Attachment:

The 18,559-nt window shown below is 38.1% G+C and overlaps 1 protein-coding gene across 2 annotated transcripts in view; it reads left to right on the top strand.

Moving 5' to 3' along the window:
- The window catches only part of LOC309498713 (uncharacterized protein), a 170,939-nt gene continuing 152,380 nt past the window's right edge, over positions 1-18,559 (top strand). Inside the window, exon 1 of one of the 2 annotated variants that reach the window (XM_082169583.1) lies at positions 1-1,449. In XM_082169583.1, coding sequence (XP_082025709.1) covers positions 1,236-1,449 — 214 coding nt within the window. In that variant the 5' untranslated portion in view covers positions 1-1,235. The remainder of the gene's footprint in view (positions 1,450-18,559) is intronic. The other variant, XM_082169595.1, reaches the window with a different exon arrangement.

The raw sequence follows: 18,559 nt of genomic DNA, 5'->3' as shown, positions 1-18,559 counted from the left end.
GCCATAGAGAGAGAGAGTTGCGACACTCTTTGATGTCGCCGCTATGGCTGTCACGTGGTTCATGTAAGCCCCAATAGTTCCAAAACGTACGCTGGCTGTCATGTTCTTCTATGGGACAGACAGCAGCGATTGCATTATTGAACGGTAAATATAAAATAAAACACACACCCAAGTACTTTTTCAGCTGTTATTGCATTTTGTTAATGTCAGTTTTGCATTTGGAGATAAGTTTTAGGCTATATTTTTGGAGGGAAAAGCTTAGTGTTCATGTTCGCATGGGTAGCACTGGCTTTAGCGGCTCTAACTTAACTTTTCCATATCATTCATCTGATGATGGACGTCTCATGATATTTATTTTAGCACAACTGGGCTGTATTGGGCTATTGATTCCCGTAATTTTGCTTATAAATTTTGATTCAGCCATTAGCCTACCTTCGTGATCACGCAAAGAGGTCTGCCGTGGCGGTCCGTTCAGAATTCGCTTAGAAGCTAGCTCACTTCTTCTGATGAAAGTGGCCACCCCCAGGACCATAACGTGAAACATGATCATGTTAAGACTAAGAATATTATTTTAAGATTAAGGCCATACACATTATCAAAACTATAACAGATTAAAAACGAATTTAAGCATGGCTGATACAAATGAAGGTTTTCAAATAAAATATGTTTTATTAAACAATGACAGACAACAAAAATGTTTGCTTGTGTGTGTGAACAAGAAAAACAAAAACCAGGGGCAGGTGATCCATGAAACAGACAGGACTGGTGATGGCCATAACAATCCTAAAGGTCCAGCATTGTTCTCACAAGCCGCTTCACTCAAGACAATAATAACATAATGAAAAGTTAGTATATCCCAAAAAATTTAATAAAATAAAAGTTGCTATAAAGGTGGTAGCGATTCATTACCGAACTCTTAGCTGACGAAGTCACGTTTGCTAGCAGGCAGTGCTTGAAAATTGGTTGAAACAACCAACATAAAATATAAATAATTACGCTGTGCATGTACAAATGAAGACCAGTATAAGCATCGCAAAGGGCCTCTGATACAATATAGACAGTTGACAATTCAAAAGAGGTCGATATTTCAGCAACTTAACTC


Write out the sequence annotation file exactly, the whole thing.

The 18,559-nt window shown below is 38.1% G+C and overlaps 1 protein-coding gene across 2 annotated transcripts in view; it reads left to right on the top strand.

Moving 5' to 3' along the window:
- The window catches only part of LOC309498713 (uncharacterized protein), a 170,939-nt gene continuing 152,380 nt past the window's right edge, over positions 1-18,559 (top strand). Inside the window, exon 1 of one of the 2 annotated variants that reach the window (XM_082169583.1) lies at positions 1-1,449. In XM_082169583.1, coding sequence (XP_082025709.1) covers positions 1,236-1,449 — 214 coding nt within the window. In that variant the 5' untranslated portion in view covers positions 1-1,235. The remainder of the gene's footprint in view (positions 1,450-18,559) is intronic. The other variant, XM_082169595.1, reaches the window with a different exon arrangement.

The raw sequence follows: 18,559 nt of genomic DNA, 5'->3' as shown, positions 1-18,559 counted from the left end.
GCCATAGAGAGAGAGAGTTGCGACACTCTTTGATGTCGCCGCTATGGCTGTCACGTGGTTCATGTAAGCCCCAATAGTTCCAAAACGTACGCTGGCTGTCATGTTCTTCTATGGGACAGACAGCAGCGATTGCATTATTGAACGGTAAATATAAAATAAAACACACACCCAAGTACTTTTTCAGCTGTTATTGCATTTTGTTAATGTCAGTTTTGCATTTGGAGATAAGTTTTAGGCTATATTTTTGGAGGGAAAAGCTTAGTGTTCATGTTCGCATGGGTAGCACTGGCTTTAGCGGCTCTAACTTAACTTTTCCATATCATTCATCTGATGATGGACGTCTCATGATATTTATTTTAGCACAACTGGGCTGTATTGGGCTATTGATTCCCGTAATTTTGCTTATAAATTTTGATTCAGCCATTAGCCTACCTTCGTGATCACGCAAAGAGGTCTGCCGTGGCGGTCCGTTCAGAATTCGCTTAGAAGCTAGCTCACTTCTTCTGATGAAAGTGGCCACCCCCAGGACCATAACGTGAAACATGATCATGTTAAGACTAAGAATATTATTTTAAGATTAAGGCCATACACATTATCAAAACTATAACAGATTAAAAACGAATTTAAGCATGGCTGATACAAATGAAGGTTTTCAAATAAAATATGTTTTATTAAACAATGACAGACAACAAAAATGTTTGCTTGTGTGTGTGAACAAGAAAAACAAAAACCAGGGGCAGGTGATCCATGAAACAGACAGGACTGGTGATGGCCATAACAATCCTAAAGGTCCAGCATTGTTCTCACAAGCCGCTTCACTCAAGACAATAATAACATAATGAAAAGTTAGTATATCCCAAAAAATTTAATAAAATAAAAGTTGCTATAAAGGTGGTAGCGATTCATTACCGAACTCTTAGCTGACGAAGTCACGTTTGCTAGCAGGCAGTGCTTGAAAATTGGTTGAAACAACCAACATAAAATATAAATAATTACGCTGTGCATGTACAAATGAAGACCAGTATAAGCATCGCAAAGGGCCTCTGATACAATATAGACAGTTGACAATTCAAAAGAGGTCGATATTTCAGCAACTTAACTC